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Old 06-19-2020, 10:56 AM   #121 (permalink)
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WAG

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Originally Posted by MeteorGray View Post
As noted before, I also have observed variations in the TPS (throttle position sensor) screen of my Scan Gauge when at WOT using a throttle-stop device. These variations seem to depend on on road grade and wind speed and direction, ie, the engine load.

For instance, at a consistent WOT pedal position, I found that my Scangauge reported TPS values from 26% at 70mph to 28% at 75mph. This was during an uninterrupted 10 minute WOT run over a stretch of approximately level and approximately north-south oriented road with a wind that the weather bureau reported was 10mph from the northwest. I was going approximately south at the time, so it was essentially a tailwind. I attribute the range in speed to imperceptible road grade and wind direction-and-speed variations. The only surprising thing to me was the 2% TPS variation. This is obviously something other than a mechanical throttle position being reported by the gauge on its TPS screen.

As part of the same test, I turned the car around and drove in the opposite direction, ie approximately north, which then put the wind as a headwind. On that run, which was only a minute or two so did not see as many road or wind variations, I recorded a speed of 65mph at a TPS of 27%.

This kind of puzzled me, since I didn't see why the throttle position value would change with these variations in load when I know that the throttle is being held in exactly the same position, mechanically speaking.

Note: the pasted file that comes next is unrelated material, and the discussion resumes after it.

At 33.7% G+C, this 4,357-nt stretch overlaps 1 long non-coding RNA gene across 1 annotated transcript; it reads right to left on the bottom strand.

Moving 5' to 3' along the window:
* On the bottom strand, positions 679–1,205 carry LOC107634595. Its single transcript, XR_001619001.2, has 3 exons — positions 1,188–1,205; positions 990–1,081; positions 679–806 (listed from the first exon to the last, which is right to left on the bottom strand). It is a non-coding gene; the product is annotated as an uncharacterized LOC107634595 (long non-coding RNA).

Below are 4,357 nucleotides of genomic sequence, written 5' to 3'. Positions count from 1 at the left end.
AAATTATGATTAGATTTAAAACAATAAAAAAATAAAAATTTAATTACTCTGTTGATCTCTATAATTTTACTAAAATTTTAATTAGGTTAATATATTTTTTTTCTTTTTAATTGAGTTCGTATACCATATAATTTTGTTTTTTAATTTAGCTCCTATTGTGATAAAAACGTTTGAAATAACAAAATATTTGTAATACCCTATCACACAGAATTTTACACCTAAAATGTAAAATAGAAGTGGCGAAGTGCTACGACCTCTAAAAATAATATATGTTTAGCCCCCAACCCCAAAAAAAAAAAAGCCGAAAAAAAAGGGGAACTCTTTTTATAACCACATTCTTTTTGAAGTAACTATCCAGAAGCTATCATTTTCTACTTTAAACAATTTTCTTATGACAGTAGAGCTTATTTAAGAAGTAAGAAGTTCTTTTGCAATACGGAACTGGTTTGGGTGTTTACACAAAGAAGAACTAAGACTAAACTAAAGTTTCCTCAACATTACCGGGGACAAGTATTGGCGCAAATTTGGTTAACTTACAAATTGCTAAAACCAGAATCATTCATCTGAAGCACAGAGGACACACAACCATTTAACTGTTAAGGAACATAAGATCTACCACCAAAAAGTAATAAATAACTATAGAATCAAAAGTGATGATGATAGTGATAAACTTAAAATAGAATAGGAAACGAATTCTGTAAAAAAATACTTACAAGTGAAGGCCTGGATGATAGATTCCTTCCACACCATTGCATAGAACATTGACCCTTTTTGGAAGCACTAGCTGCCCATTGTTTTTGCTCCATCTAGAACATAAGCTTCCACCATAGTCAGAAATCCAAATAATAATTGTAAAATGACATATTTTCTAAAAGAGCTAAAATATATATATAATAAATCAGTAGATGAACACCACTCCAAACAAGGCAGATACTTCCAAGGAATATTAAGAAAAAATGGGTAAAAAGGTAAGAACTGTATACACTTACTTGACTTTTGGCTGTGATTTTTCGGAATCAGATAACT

So, I must conclude that the throttle position sensor screen is not reporting the actual throttle position per se, i.e. mechanically speaking. I think in my drive-by-wire Mazda3, the TPS value is actually a calculated derivative, probably resulting from a combination of such computer-read sensors as the throttle sensor on the throttle pedal, the mass air flow sensor that measures the volume of air going into the engine which is used to determine the load for the proper engine settings, and whatever else the engineers felt useful. Just a WAG.

As noted before, I quit looking at the TPS value on the gauge because it is not useful in trying to measure the precise mechanical throttle position, which does not change with load. I just take it on faith that when the throttle is being held at WOT by the throttle stop, the actual throttle position does not change with load. The speed does change with load, of course, but not the mechanical position of my throttle pedal. What the computer is doing with that mechanical pedal position obviously is up to the engineers and what their design dictates.

Incidentally, I also looked at the LOD (engine load?) screen during my tests, but it gave values that ranged widely that seemed even more useless to me.

The world of computers has passed me by without even a courteous honk.
That's a very thoughtful 'WAG' !

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Old 06-19-2020, 03:14 PM   #122 (permalink)
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HP to the salt

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Originally Posted by j-c-c View Post